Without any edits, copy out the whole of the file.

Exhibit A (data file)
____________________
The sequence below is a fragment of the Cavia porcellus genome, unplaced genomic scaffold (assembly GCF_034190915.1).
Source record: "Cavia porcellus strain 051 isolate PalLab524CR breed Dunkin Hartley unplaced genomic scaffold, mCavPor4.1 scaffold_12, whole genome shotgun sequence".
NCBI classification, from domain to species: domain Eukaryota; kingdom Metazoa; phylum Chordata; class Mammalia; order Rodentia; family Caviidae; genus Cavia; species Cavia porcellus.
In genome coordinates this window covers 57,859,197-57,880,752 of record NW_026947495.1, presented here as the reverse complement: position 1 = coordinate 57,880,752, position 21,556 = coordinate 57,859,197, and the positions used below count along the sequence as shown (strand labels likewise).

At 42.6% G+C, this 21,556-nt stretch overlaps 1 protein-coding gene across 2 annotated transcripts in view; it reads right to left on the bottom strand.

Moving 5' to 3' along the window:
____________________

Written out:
The sequence below is a fragment of the Cavia porcellus genome, unplaced genomic scaffold (assembly GCF_034190915.1).
Source record: "Cavia porcellus strain 051 isolate PalLab524CR breed Dunkin Hartley unplaced genomic scaffold, mCavPor4.1 scaffold_12, whole genome shotgun sequence".
NCBI classification, from domain to species: domain Eukaryota; kingdom Metazoa; phylum Chordata; class Mammalia; order Rodentia; family Caviidae; genus Cavia; species Cavia porcellus.
In genome coordinates this window covers 57,859,197-57,880,752 of record NW_026947495.1, presented here as the reverse complement: position 1 = coordinate 57,880,752, position 21,556 = coordinate 57,859,197, and the positions used below count along the sequence as shown (strand labels likewise).

At 42.6% G+C, this 21,556-nt stretch overlaps 1 protein-coding gene across 2 annotated transcripts in view; it reads right to left on the bottom strand.

Moving 5' to 3' along the window: